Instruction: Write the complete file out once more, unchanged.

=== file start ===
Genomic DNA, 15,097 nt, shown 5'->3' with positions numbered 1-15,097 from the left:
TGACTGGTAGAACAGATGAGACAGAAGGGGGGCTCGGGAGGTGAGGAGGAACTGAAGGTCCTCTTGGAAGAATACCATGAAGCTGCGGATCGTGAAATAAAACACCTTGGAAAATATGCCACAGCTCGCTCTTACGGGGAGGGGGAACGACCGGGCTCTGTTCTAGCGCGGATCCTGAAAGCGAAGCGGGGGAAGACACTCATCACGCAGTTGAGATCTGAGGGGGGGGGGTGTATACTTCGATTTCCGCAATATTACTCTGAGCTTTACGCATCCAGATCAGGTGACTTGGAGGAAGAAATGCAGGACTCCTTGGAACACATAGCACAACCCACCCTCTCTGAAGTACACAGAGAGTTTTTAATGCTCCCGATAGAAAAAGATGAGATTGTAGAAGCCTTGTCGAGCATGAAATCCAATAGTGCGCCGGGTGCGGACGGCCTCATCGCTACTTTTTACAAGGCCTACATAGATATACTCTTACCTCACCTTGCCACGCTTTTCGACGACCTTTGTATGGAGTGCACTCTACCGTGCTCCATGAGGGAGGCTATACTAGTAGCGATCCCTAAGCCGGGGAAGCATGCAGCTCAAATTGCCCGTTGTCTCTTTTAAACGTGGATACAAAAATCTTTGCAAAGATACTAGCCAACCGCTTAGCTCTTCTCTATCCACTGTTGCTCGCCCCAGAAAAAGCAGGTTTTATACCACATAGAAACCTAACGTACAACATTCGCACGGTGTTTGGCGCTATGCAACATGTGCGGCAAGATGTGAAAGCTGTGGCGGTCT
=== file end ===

Genomic DNA, 15,097 nt, shown 5'->3' with positions numbered 1-15,097 from the left:
TGACTGGTAGAACAGATGAGACAGAAGGGGGGCTCGGGAGGTGAGGAGGAACTGAAGGTCCTCTTGGAAGAATACCATGAAGCTGCGGATCGTGAAATAAAACACCTTGGAAAATATGCCACAGCTCGCTCTTACGGGGAGGGGGAACGACCGGGCTCTGTTCTAGCGCGGATCCTGAAAGCGAAGCGGGGGAAGACACTCATCACGCAGTTGAGATCTGAGGGGGGGGGGTGTATACTTCGATTTCCGCAATATTACTCTGAGCTTTACGCATCCAGATCAGGTGACTTGGAGGAAGAAATGCAGGACTCCTTGGAACACATAGCACAACCCACCCTCTCTGAAGTACACAGAGAGTTTTTAATGCTCCCGATAGAAAAAGATGAGATTGTAGAAGCCTTGTCGAGCATGAAATCCAATAGTGCGCCGGGTGCGGACGGCCTCATCGCTACTTTTTACAAGGCCTACATAGATATACTCTTACCTCACCTTGCCACGCTTTTCGACGACCTTTGTATGGAGTGCACTCTACCGTGCTCCATGAGGGAGGCTATACTAGTAGCGATCCCTAAGCCGGGGAAGCATGCAGCTCAAATTGCCCGTTGTCTCTTTTAAACGTGGATACAAAAATCTTTGCAAAGATACTAGCCAACCGCTTAGCTCTTCTCTATCCACTGTTGCTCGCCCCAGAAAAAGCAGGTTTTATACCACATAGAAACCTAACGTACAACATTCGCACGGTGTTTGGCGCTATGCAACATGTGCGGCAAGATGTGAAAGCTGTGGCGGTCT